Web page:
Hearst Magazines President Carey, Times' Carr Face Off | Adweek
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Hearst Magazines President Carey, Times' Carr Face Off

Hearst prez talks successes, flops, and entrepreneurialism

David Carr & David Carey Source(s): Getty Images

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When The New York Times’ David Carr is in the interviewer’s seat, it’s hard to tell who’s going to be the bigger attraction: the interviewee or Carr himself—especially now that he’s a movie star, thanks to the new documentary, Page One, about the Times' Media desk.

But Hearst Magazines president David Carey, who shared the stage with Carr in a lively talk for New York University Center for Publishing students Tuesday, held his own.

Playing the straight man, Carey recalled how as an up-and-comer in his 20s, he used to write business plans for magazines as a hobby.

“You are such a nerd,” Carr said.

Carey's first magazine, Smart Money, survived despite launching on the eve of a recession. But as Carr pointed out, Carey also was behind the famously expensive Condé Nast Portfolio, which crashed and burned after just two years.

As Carey told it, Portfolio was running at such a high burn rate that to get it back on track was deemed “mathematically impossible,” while the negative attention it got in the press “perhaps was not the best sales tool for us.”

Even as much as Carr egged him on, Carey kept up his characteristic restraint when speaking of his old employer.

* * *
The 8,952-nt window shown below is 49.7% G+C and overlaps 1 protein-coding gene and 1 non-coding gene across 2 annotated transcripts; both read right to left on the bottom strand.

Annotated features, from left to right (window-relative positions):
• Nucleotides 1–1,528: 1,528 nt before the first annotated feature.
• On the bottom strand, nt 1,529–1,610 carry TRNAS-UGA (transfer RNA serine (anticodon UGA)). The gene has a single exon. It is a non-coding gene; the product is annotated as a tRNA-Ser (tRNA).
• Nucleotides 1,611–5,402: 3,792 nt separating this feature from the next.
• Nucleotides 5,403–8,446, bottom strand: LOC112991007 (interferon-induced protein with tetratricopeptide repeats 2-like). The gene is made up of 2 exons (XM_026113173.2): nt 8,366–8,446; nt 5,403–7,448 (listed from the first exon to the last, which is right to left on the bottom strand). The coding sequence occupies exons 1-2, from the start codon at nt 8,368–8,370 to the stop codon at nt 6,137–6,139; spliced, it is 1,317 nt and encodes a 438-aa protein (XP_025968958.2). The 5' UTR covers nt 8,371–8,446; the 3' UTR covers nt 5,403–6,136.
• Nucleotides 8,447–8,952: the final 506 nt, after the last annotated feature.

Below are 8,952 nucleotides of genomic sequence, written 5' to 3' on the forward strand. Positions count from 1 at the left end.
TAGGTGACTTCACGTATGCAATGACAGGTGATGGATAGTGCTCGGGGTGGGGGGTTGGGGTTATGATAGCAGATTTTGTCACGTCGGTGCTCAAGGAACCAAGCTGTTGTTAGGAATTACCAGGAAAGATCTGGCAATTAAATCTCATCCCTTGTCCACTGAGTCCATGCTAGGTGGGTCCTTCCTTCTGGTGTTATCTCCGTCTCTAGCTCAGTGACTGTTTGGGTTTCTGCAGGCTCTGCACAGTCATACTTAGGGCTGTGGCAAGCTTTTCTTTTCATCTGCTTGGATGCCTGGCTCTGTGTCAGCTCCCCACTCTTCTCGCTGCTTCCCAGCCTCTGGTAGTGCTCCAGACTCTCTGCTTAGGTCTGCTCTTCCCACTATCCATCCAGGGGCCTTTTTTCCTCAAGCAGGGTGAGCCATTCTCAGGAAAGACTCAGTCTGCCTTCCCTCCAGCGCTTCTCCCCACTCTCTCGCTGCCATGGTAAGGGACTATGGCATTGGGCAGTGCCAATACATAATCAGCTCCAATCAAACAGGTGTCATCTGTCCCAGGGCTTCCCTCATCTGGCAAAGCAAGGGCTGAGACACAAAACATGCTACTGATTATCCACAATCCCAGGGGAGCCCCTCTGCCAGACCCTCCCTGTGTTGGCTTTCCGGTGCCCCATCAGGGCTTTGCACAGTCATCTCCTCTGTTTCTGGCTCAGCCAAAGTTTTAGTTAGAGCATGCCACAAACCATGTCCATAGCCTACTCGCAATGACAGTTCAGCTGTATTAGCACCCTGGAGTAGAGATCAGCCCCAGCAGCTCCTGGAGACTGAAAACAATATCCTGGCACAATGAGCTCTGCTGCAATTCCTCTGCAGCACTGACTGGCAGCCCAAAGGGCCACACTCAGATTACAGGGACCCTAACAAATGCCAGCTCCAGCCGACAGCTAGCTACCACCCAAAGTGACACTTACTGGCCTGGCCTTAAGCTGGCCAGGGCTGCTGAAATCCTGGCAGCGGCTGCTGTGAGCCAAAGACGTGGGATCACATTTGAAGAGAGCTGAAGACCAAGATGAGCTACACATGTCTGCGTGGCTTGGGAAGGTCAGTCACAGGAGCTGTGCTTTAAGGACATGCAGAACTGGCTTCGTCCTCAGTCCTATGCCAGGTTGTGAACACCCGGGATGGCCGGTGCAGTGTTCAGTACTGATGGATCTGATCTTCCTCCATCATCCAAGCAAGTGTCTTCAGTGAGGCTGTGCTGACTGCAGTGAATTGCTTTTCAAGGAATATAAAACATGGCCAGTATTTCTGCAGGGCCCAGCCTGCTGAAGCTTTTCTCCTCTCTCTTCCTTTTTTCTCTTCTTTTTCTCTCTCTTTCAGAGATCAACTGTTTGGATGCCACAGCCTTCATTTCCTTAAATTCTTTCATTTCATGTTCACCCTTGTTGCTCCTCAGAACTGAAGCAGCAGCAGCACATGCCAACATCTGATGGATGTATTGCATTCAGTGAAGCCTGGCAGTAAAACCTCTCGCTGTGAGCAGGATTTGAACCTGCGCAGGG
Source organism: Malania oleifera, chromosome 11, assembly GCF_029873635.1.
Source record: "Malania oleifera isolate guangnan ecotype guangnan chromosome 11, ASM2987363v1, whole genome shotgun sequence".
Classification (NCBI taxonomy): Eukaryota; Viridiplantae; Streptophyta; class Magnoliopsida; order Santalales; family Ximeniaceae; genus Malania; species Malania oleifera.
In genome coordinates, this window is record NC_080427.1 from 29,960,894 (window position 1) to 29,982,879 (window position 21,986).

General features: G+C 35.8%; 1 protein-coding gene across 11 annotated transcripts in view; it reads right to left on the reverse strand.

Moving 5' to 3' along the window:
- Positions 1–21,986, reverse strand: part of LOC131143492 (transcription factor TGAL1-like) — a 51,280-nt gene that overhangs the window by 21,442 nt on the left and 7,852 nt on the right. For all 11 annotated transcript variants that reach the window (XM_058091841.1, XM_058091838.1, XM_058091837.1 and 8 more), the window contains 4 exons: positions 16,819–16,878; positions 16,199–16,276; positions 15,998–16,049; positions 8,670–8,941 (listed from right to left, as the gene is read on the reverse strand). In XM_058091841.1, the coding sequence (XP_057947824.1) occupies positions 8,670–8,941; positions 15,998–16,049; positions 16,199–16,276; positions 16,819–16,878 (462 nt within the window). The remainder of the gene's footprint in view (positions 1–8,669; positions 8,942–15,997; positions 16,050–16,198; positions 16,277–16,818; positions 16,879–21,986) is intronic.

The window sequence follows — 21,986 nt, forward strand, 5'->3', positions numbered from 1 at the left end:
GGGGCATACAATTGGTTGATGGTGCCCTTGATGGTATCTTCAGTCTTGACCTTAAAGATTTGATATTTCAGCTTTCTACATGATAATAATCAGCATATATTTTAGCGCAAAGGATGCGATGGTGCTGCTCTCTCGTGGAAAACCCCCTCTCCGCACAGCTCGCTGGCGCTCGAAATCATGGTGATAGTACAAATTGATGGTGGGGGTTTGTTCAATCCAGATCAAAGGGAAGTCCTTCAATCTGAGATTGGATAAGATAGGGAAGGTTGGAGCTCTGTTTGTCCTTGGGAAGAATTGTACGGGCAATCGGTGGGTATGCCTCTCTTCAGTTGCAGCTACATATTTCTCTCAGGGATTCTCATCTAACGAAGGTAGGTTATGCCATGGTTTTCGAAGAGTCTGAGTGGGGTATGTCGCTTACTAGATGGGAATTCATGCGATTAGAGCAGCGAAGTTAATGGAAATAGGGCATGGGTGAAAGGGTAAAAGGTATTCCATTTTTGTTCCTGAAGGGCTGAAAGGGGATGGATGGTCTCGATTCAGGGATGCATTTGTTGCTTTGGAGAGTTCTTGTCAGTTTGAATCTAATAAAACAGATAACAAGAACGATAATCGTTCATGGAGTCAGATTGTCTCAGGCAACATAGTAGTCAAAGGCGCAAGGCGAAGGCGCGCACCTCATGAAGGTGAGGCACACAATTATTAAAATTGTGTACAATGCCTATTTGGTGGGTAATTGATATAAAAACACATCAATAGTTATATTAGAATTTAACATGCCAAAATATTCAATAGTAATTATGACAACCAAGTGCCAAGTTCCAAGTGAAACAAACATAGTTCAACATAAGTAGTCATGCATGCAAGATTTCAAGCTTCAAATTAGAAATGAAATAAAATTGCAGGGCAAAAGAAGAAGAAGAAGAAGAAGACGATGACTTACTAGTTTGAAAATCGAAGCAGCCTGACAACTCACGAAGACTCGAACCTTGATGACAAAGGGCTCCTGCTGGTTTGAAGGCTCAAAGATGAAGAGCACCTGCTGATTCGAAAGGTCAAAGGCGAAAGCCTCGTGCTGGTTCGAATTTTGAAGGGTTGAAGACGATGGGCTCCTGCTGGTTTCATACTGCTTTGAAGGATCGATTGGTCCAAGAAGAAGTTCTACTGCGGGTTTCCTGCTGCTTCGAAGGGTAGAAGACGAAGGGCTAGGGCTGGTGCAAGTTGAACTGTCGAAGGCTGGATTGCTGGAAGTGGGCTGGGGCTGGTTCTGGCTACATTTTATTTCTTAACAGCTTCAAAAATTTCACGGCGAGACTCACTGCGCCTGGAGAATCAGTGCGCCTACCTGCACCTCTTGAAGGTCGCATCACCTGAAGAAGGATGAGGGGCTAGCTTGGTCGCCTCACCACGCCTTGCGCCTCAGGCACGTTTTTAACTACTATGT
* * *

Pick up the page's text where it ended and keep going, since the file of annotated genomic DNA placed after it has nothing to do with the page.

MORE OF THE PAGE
On the differences between working for Condé and Hearst, Carey said the key difference is that at Hearst, magazines are but one part of a much bigger company. A disappointed Carr said: “It wasn’t very juicy, I have to say; I was expecting more.”

Carey did say Hearst was the “first of the major publishers” to break into the iPad subscription market, prompting Carr to ask, “Didn’t your old employer beat you to market? Just checking.” Carey acknowledged that indeed, The New Yorker was first to start selling subscriptions on the iPad.

Speaking of Apple, Carey downplayed the skirmish between publishers and the software maker, saying that Hearst didn’t understand the quibbles other publishers had over Apple’s 30 percent cut and its refusal to share consumer data. With newsstand copies, Hearst doesn’t get any information about who’s buying them, and only collects 55 cents on the dollar for those copies, he pointed out. “We’ll take a 70-30 split any day of the week,” he said.

Carey has long been an Apple booster; back in 2002 when he was publisher of The New Yorker, he appeared in Apple's anti-Microsoft "switch" campaign. Carey recalled how, red-faced, he then had to fly to Redmond, Wash., to apologize to Microsoft, then The New Yorker's biggest advertiser. Having his ailing parents have the chance to see him on TV, however, was "worth all the abuse in the world."

On Hearst’s recent $900 million acquisition of Lagardère’s magazines outside France, Carey said the deal gives Hearst economies of scale in the U.S. in a mature industry while diversifying its revenue. Once a largely U.S. company, Hearst now gets half of its revenue from overseas.

But Hearst will need more than scale to compete. Carey said he’s looking for go-getters who will be in the office by 8 a.m., and will bring entrepreneurial thinking to the company. “Flipboard was created by five people,” he said, while Amazon has its “two-pizza teams,” limited in number to the people who can share two pies for dinner. In that vein, Hearst is getting ready to roll out a digital product that he said was created by five people in 100 days.

Carey said he also has no qualms about creating services for advertisers that bypass traditional media, one area that Hearst’s newly acquired digital agency iCrossing focuses on. “We want to be able to change as the model evolves.”